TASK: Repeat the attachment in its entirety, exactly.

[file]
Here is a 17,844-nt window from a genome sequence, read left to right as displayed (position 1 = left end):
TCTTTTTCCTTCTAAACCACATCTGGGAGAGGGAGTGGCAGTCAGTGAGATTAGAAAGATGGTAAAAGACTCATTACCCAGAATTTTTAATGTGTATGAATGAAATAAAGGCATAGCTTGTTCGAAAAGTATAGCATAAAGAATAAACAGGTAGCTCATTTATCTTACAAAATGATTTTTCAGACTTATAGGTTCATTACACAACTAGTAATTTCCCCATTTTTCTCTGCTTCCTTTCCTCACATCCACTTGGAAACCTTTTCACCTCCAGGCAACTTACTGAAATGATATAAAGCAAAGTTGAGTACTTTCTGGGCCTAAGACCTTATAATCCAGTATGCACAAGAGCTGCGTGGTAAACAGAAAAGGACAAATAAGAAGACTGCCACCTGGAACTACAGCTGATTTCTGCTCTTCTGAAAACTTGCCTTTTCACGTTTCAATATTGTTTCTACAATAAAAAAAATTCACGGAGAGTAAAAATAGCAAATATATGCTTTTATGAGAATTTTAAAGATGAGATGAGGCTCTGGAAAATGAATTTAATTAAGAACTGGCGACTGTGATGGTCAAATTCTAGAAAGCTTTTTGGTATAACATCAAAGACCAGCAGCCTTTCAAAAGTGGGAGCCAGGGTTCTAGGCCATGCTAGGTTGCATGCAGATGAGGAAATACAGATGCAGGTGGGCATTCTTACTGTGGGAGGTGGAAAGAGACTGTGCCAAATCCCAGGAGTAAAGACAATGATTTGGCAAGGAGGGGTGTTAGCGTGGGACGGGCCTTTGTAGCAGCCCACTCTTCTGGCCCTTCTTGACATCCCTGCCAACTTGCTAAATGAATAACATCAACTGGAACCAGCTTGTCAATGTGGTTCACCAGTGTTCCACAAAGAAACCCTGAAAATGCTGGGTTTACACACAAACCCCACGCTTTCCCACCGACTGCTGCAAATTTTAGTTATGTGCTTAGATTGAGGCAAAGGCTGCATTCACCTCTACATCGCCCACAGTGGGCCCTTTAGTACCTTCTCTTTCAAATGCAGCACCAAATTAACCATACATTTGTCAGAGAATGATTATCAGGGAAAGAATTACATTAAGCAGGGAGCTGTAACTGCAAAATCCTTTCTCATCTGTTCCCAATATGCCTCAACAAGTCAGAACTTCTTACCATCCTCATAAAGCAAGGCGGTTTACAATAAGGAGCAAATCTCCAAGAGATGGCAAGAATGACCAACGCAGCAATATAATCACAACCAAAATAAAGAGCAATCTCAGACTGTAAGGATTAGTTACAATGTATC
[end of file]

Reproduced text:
Here is a 17,844-nt window from a genome sequence, read left to right as displayed (position 1 = left end):
TCTTTTTCCTTCTAAACCACATCTGGGAGAGGGAGTGGCAGTCAGTGAGATTAGAAAGATGGTAAAAGACTCATTACCCAGAATTTTTAATGTGTATGAATGAAATAAAGGCATAGCTTGTTCGAAAAGTATAGCATAAAGAATAAACAGGTAGCTCATTTATCTTACAAAATGATTTTTCAGACTTATAGGTTCATTACACAACTAGTAATTTCCCCATTTTTCTCTGCTTCCTTTCCTCACATCCACTTGGAAACCTTTTCACCTCCAGGCAACTTACTGAAATGATATAAAGCAAAGTTGAGTACTTTCTGGGCCTAAGACCTTATAATCCAGTATGCACAAGAGCTGCGTGGTAAACAGAAAAGGACAAATAAGAAGACTGCCACCTGGAACTACAGCTGATTTCTGCTCTTCTGAAAACTTGCCTTTTCACGTTTCAATATTGTTTCTACAATAAAAAAAATTCACGGAGAGTAAAAATAGCAAATATATGCTTTTATGAGAATTTTAAAGATGAGATGAGGCTCTGGAAAATGAATTTAATTAAGAACTGGCGACTGTGATGGTCAAATTCTAGAAAGCTTTTTGGTATAACATCAAAGACCAGCAGCCTTTCAAAAGTGGGAGCCAGGGTTCTAGGCCATGCTAGGTTGCATGCAGATGAGGAAATACAGATGCAGGTGGGCATTCTTACTGTGGGAGGTGGAAAGAGACTGTGCCAAATCCCAGGAGTAAAGACAATGATTTGGCAAGGAGGGGTGTTAGCGTGGGACGGGCCTTTGTAGCAGCCCACTCTTCTGGCCCTTCTTGACATCCCTGCCAACTTGCTAAATGAATAACATCAACTGGAACCAGCTTGTCAATGTGGTTCACCAGTGTTCCACAAAGAAACCCTGAAAATGCTGGGTTTACACACAAACCCCACGCTTTCCCACCGACTGCTGCAAATTTTAGTTATGTGCTTAGATTGAGGCAAAGGCTGCATTCACCTCTACATCGCCCACAGTGGGCCCTTTAGTACCTTCTCTTTCAAATGCAGCACCAAATTAACCATACATTTGTCAGAGAATGATTATCAGGGAAAGAATTACATTAAGCAGGGAGCTGTAACTGCAAAATCCTTTCTCATCTGTTCCCAATATGCCTCAACAAGTCAGAACTTCTTACCATCCTCATAAAGCAAGGCGGTTTACAATAAGGAGCAAATCTCCAAGAGATGGCAAGAATGACCAACGCAGCAATATAATCACAACCAAAATAAAGAGCAATCTCAGACTGTAAGGATTAGTTACAATGTATC